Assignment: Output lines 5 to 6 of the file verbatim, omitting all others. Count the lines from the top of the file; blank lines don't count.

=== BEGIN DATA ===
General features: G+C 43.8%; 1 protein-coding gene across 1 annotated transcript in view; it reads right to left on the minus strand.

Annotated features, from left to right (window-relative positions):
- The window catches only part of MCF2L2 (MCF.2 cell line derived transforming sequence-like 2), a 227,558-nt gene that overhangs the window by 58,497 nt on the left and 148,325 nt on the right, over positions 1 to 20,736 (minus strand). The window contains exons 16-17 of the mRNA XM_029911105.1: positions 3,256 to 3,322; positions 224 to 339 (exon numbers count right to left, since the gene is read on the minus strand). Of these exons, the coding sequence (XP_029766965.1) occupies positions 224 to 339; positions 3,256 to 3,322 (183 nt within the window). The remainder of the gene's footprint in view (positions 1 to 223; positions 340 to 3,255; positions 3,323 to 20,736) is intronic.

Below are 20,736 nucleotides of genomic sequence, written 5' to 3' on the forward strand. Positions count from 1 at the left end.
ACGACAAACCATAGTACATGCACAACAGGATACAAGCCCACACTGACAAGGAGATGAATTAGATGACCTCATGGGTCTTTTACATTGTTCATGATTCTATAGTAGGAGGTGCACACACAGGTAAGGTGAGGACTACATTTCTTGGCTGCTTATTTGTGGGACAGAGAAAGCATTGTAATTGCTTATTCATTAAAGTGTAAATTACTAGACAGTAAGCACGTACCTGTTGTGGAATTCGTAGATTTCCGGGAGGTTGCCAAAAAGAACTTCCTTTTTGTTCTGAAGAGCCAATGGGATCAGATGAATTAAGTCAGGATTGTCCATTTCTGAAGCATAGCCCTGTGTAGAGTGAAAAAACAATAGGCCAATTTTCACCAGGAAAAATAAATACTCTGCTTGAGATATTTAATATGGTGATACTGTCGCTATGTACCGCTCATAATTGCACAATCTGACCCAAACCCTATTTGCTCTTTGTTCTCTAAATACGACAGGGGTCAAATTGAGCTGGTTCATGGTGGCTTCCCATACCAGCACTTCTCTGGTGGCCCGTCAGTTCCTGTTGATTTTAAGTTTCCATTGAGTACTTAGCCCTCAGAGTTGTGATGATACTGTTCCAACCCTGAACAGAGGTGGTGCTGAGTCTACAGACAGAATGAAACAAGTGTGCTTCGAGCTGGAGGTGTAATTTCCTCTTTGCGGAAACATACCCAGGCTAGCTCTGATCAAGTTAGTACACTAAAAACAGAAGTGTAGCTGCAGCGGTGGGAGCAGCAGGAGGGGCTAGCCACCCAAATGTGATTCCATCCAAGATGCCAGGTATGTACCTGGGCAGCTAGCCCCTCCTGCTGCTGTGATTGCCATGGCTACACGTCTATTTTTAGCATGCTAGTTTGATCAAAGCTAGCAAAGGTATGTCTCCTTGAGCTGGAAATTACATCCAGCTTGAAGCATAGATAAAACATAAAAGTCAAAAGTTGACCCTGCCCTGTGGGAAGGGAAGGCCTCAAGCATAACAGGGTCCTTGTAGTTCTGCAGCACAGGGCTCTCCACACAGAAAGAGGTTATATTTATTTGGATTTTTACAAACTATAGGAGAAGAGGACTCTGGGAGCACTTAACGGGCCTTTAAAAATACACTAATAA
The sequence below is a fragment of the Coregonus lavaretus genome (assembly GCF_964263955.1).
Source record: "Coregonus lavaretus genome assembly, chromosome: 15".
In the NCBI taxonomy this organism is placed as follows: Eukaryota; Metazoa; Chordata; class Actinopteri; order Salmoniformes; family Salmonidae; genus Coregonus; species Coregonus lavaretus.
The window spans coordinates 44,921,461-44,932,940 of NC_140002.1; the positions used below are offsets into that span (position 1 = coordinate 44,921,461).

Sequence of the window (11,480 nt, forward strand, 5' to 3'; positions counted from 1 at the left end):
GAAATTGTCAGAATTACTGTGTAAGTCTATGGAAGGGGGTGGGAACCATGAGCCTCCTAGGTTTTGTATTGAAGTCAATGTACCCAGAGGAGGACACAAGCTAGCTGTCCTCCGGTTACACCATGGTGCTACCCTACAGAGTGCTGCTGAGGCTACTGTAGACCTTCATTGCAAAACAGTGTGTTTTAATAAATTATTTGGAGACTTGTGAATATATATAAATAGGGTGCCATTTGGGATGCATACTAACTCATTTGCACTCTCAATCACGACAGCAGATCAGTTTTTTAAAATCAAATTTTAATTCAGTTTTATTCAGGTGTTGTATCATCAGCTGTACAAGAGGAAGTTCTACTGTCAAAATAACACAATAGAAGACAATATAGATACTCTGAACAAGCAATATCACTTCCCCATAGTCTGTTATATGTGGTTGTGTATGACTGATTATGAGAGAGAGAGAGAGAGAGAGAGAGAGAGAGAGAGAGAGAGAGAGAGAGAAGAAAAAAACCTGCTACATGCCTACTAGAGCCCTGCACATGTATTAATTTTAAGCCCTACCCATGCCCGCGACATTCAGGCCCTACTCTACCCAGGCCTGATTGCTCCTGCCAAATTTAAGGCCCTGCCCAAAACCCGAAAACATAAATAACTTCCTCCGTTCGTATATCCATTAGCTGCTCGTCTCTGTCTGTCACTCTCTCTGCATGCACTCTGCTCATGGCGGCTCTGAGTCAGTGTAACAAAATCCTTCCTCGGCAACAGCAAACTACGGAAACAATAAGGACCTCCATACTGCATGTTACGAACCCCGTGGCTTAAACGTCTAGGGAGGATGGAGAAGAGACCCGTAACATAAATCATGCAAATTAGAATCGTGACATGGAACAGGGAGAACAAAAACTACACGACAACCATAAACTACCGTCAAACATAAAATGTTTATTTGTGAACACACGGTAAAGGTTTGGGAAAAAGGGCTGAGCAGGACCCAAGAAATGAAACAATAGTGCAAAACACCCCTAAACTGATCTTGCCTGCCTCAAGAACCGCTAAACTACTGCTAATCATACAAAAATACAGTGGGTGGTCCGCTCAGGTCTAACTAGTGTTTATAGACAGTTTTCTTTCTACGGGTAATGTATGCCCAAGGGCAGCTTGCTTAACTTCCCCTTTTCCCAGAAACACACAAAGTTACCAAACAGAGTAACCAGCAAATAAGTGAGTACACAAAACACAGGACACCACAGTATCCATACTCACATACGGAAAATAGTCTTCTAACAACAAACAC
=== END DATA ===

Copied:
ACGACAAACCATAGTACATGCACAACAGGATACAAGCCCACACTGACAAGGAGATGAATTAGATGACCTCATGGGTCTTTTACATTGTTCATGATTCTATAGTAGGAGGTGCACACACAGGTAAGGTGAGGACTACATTTCTTGGCTGCTTATTTGTGGGACAGAGAAAGCATTGTAATTGCTTATTCATTAAAGTGTAAATTACTAGACAGTAAGCACGTACCTGTTGTGGAATTCGTAGATTTCCGGGAGGTTGCCAAAAAGAACTTCCTTTTTGTTCTGAAGAGCCAATGGGATCAGATGAATTAAGTCAGGATTGTCCATTTCTGAAGCATAGCCCTGTGTAGAGTGAAAAAACAATAGGCCAATTTTCACCAGGAAAAATAAATACTCTGCTTGAGATATTTAATATGGTGATACTGTCGCTATGTACCGCTCATAATTGCACAATCTGACCCAAACCCTATTTGCTCTTTGTTCTCTAAATACGACAGGGGTCAAATTGAGCTGGTTCATGGTGGCTTCCCATACCAGCACTTCTCTGGTGGCCCGTCAGTTCCTGTTGATTTTAAGTTTCCATTGAGTACTTAGCCCTCAGAGTTGTGATGATACTGTTCCAACCCTGAACAGAGGTGGTGCTGAGTCTACAGACAGAATGAAACAAGTGTGCTTCGAGCTGGAGGTGTAATTTCCTCTTTGCGGAAACATACCCAGGCTAGCTCTGATCAAGTTAGTACACTAAAAACAGAAGTGTAGCTGCAGCGGTGGGAGCAGCAGGAGGGGCTAGCCACCCAAATGTGATTCCATCCAAGATGCCAGGTATGTACCTGGGCAGCTAGCCCCTCCTGCTGCTGTGATTGCCATGGCTACACGTCTATTTTTAGCATGCTAGTTTGATCAAAGCTAGCAAAGGTATGTCTCCTTGAGCTGGAAATTACATCCAGCTTGAAGCATAGATAAAACATAAAAGTCAAAAGTTGACCCTGCCCTGTGGGAAGGGAAGGCCTCAAGCATAACAGGGTCCTTGTAGTTCTGCAGCACAGGGCTCTCCACACAGAAAGAGGTTATATTTATTTGGATTTTTACAAACTATAGGAGAAGAGGACTCTGGGAGCACTTAACGGGCCTTTAAAAATACACTAATAA
The sequence below is a fragment of the Coregonus lavaretus genome (assembly GCF_964263955.1).